What is constructive dismissal? If you have ever been treated so badly by your employer, that you want to resign, that’s constructive dismissal. The dismissal is constructed out of the negative behaviour of your employer.
An employer who mistreats the employee, in such ways that the employee feels dejected, or rejected, has committed constructive dismissal.
Why do Constructive Dismissal Cases Happen?
Many employers are aware that unfair dismissal can lead to court cases. Most employers do not like going to Industrial Court. They know that, if there is a case of unfair dismissal, they will be required by the court to compensate the employee.
So, rather than firing an employee, and risk being sued for unfair dismissal, employers are ill-treating their employees, and hoping that they will go away.
Maybe they don’t relish the idea of having to carry out a domestic inquiry.
What these employers don’t know is that they are committing constructive dismissal.
They are forcing the employee to leave the company on the employee’s own volition.
“He went away, and we didn’t force him to,” comes the twisted reasoning from the employer.
“He found a new employment. We didn’t sack him.”
Not correct. And not fair.
Sometimes it’s personal vendetta. Someone in management has decided that this employee has to be mistreated, to humiliate him or her.
Sometimes it’s unintentional. Companies sometimes reassign staff to different job roles, not realising that they are “demoting” them.
Sometimes it’s intentional. Companies revise the staff salaries, without any consultation.
Constructive dismissal — you can expect even more of such cases during bad times. These are the times when companies have to become more lean. They do things intentionally, or unintentionally, which cause employees to want to resign.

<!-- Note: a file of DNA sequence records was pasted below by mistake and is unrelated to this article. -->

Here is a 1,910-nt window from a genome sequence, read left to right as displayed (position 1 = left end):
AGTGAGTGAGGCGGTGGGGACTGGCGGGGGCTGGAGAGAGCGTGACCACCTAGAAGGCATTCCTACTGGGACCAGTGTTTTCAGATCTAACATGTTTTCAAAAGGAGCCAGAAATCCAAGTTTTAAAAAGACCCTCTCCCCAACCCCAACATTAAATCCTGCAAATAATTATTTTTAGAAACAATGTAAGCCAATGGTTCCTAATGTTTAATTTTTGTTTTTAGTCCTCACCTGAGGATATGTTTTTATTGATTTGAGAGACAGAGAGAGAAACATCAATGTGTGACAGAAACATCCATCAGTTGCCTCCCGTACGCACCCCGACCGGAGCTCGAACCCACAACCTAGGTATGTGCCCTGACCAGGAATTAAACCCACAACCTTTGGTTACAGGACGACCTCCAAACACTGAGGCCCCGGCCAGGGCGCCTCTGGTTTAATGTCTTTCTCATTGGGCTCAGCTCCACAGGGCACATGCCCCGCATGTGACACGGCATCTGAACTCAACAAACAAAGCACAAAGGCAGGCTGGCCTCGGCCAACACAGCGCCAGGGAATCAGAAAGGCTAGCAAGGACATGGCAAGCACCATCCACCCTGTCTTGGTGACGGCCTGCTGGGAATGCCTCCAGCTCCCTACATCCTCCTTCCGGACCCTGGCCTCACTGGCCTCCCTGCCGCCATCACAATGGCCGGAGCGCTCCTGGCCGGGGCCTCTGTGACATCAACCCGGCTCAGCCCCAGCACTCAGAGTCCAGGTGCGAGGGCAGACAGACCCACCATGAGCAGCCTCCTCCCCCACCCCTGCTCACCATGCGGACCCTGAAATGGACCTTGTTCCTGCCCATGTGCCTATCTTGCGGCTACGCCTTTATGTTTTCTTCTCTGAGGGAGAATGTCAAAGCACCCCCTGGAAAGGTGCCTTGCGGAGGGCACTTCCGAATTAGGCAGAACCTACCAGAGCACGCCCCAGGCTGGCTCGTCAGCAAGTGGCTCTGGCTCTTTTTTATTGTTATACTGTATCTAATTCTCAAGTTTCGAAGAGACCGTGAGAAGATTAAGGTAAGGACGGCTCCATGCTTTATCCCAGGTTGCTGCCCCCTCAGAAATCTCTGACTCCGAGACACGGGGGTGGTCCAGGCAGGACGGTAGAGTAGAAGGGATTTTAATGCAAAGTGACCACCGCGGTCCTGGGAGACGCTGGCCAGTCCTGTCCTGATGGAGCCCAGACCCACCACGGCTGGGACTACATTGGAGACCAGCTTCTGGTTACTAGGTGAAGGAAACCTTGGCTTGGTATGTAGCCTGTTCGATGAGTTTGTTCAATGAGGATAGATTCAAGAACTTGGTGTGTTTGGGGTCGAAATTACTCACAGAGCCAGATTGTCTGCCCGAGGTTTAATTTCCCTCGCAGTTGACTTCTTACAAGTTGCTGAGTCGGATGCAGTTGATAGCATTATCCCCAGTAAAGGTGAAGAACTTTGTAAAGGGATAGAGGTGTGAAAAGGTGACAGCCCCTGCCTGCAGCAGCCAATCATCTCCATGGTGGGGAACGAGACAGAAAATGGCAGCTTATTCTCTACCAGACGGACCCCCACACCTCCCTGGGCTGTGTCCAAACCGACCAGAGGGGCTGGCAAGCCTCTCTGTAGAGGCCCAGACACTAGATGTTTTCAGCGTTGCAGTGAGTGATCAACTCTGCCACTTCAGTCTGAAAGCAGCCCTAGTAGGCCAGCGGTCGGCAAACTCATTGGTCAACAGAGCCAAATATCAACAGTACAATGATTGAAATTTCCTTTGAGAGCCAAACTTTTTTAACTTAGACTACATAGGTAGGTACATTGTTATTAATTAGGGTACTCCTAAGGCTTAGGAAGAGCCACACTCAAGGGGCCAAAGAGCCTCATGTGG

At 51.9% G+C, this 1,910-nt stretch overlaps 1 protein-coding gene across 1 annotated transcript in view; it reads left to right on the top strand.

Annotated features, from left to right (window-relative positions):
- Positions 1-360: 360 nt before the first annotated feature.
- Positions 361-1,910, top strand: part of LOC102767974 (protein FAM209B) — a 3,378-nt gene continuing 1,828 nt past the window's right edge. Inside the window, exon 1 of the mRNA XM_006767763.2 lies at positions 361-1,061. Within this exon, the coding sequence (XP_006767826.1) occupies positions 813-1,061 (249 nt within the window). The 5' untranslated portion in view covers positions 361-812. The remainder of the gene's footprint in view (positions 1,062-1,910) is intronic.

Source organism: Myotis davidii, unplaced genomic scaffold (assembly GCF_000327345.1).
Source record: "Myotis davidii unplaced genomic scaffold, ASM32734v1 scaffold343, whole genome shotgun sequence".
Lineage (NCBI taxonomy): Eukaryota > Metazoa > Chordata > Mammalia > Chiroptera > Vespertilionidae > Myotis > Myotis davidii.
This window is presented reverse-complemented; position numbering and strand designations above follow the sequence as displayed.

But some employees fight back. They know how to say, “I’ve been constructively dismissed.”
What are some examples of constructive dismissal?
One of our clients was a sales person. She used to drive her car all over Malaysia, earning sales commissions.
One day, this lady had a accident. A car ran over her foot.
After the accident, the company reassigned her to the company store room. They asked her to sort the stocks.
But the store room was stuffy. There was no fan, air-conditioning, ventilation or even window.
The poor lady suffered from mild asthma and found it difficult to breathe.
She felt frustrated, until she met us. Then she realised that she had been constructively dismissed.
Here are some other cases that might constitute constructive dismissal.
When your employer changes your position to a lower position, effectively demoting you — that’s constructive dismissal.
When your employer re-assigns you to take care of something so trivial or so humiliating that you feel like resigning — that’s constructive dismissal.
When a lady employed by The Royal British Legion was bullied at work, mistreated, and asked by her replacement not to come to work, pending the resolution of several issues she had raised while at work — the court found that she had been constructively dismissed.
When a man called Calvin Clarke was reassigned to a new position, at the Chronicle Herald, and potentially made less money in commissions than in his last position, he attempted to negotiate a new base salary. When it was refused, he quit and filed for constructive dismissal — which was upheld by the court.
So have you been constructively dismissed?
That’s a good question. And we all know, every case is different on its facts.
Maybe you can ask yourself some questions from the list below. The more you find yourself saying “Yes” to these questions, the higher the chance you have been constructively dismissed.
- Have you been demoted?
- Have you been reassigned to a position that is lower than your previous position?
- Has your salary been cut or reduced?
- Have you been asked to do things that you don’t need to do, and to do them regularly?
- Have you been bullied at work?
- Have you been humiliated at work?
- Have you been reassigned to a more challenging work assignment?